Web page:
The COVID-19 pandemic has exposed many of the fragilities inherent within modern global supply chains. When supply chains function without disruption then everything runs smoothly. But, as COVID-19 has shown, a major event causes chaos.
And it’s not just major events that can prevent the smooth flow of parts and products around the world. Even in a relatively untroubled year, unexpected local or regional incidents, such as severe weather, cyber or terrorist attacks, tariff wars and Brexit, are all capable of having a disproportionate and potentially significant effect on supply chains.
The DHL Resilience360 Annual Risk Report 2020 highlighted the impact that fires and ground transportation disruptions had on the supply chain in 2019. These ranged from the Australian bush fires to a fire and chemical spill at the Intercontinental Terminal Company that caused long delays and cancelled deliveries being transported by freight vessels trapped in, and trying to enter, the Houston Ship Canal. Closer to home, political protests in Catalonia led to the closure of the border between Spain and France, preventing 20,000 truck movements, costing an estimated 15m Euros each day in supply chain losses, while a ransomware attack on a major tier 1 aerospace suppler in France led to around 1,000 members of staff being put on furlough for a month while production was halted, with a knock-on effect to customers and companies further down the supply chain.
Reassessing the nature of supply chains
One effect of the COVID-19 pandemic for many companies is going to be a major review of their supply chains. In particular, we’re going to see a continuation of the trend that was already emerging pre-COVID, of greater diversification, where OEMs and other companies at the head of the supply chain source from multiple geographies and supply chain partners, to spread their risk.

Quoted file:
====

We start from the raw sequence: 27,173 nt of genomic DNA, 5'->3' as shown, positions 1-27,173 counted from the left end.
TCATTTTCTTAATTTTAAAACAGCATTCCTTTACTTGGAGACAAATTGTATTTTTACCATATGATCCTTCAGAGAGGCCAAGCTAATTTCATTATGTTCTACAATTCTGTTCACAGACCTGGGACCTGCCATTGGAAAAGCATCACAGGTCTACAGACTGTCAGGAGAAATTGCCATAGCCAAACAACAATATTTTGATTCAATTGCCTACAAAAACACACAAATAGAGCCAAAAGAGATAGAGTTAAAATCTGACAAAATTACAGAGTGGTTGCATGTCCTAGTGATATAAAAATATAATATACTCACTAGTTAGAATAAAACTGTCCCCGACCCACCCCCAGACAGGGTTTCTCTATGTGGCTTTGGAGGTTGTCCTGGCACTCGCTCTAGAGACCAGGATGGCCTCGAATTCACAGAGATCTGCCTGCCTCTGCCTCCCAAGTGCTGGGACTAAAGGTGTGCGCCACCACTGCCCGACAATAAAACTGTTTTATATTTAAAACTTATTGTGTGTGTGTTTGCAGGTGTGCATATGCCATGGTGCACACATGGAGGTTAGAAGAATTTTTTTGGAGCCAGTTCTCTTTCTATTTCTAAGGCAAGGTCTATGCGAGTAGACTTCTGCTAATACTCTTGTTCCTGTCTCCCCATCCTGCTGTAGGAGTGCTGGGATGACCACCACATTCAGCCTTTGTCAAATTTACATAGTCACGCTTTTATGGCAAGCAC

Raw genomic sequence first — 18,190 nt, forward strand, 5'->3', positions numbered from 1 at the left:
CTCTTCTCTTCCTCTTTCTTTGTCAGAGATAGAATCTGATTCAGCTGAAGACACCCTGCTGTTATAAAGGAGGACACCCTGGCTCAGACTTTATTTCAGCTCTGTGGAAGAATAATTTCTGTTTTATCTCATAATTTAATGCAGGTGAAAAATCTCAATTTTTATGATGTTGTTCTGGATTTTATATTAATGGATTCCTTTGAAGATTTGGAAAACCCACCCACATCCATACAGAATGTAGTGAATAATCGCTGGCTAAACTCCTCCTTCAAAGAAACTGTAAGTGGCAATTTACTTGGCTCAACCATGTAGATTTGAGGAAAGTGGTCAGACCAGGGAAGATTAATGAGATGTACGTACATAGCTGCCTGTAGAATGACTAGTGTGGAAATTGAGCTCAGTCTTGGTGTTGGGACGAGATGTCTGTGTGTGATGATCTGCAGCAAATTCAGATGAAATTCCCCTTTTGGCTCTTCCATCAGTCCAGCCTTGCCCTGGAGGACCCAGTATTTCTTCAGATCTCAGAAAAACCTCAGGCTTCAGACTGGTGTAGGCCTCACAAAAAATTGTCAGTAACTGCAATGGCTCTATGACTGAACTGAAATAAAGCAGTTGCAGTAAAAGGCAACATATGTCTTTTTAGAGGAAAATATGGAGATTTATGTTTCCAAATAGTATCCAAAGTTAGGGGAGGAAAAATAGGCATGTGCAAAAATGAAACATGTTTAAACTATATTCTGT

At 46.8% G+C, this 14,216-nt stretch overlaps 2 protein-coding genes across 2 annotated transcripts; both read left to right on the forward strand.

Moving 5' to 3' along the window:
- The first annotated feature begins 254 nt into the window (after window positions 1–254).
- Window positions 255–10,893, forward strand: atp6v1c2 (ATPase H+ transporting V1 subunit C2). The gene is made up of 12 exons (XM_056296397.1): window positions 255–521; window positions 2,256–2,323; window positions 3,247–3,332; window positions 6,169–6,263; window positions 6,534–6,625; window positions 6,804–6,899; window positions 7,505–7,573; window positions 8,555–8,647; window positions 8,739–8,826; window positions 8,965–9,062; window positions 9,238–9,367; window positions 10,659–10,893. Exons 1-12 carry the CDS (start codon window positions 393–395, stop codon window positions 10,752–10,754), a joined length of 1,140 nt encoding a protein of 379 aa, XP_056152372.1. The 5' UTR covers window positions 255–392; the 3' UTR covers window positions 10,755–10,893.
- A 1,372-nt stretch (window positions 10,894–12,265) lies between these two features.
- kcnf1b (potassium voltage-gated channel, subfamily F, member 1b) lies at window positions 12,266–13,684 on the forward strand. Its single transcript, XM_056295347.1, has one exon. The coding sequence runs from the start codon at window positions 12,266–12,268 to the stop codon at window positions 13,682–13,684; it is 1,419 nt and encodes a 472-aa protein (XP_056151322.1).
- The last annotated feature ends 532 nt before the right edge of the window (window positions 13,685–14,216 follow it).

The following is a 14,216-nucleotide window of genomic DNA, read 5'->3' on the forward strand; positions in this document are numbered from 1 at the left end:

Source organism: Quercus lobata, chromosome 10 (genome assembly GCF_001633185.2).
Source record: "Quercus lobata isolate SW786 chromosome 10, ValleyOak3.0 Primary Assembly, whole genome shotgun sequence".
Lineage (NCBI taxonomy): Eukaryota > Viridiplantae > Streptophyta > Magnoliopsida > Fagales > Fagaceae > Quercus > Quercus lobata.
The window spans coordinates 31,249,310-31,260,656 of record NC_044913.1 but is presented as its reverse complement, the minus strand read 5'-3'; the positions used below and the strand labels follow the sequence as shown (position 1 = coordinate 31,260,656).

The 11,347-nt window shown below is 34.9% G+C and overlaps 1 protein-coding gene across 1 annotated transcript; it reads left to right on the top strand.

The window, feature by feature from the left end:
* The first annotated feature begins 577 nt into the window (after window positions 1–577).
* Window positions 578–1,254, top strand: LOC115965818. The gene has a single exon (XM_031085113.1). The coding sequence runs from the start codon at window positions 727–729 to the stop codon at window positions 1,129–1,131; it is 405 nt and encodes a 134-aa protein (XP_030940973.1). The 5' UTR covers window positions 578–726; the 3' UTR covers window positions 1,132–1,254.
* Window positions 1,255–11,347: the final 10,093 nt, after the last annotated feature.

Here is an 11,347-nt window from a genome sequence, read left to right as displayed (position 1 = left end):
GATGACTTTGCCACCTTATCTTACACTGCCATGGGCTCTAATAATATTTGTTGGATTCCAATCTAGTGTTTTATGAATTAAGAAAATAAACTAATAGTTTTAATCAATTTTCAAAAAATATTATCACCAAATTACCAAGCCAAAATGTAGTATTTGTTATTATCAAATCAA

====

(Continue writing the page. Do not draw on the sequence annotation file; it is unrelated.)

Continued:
We will also see a growing movement to reshoring and nearshoring. Again, this trend was already apparent, being driven by the demand for small volume production, greater automation, ever-shorter lead times. In all likelihood, this trend will accelerate in the coming years.
The impact on plastic injection moulding
In many respects, we are ahead of the curve. Our investment in our 3D metal printing capabilities, such as our hybrid sintered metal additive technology, has been instrumental in helping us manufacture injection mould tools and injection mould tool inserts quickly and at a competitive cost in the UK.
This has led to a significant reduction in lead times for injection mould tooling, from months to just a few weeks, especially when compared with injection moulding projects where mould tools are being sourced from the Far East.
In addition, our investment in automation and robotic systems for many of our plastic injection moulding machines enable us to make significant improvements to cycle rates and thus output, for high volume injection moulding requirements.
We have also been working with customers to provide bespoke injection moulding services to support their UK and European production operations, often working to tight deadlines and lean manufacturing schedules. For our customers, these dedicated injection moulding services are proving far more cost-effective and resilient than the use of offshore suppliers, with the added advantage of far higher quality and simplicity of communication in the same time zone.
For plastic injection moulding companies, the reappraisal of supply chain models brought about by COVID-19 may have a significant impact, bringing fresh opportunities as customers seek to bring their sources of supply for injection moulding services and toolmaking closer to home.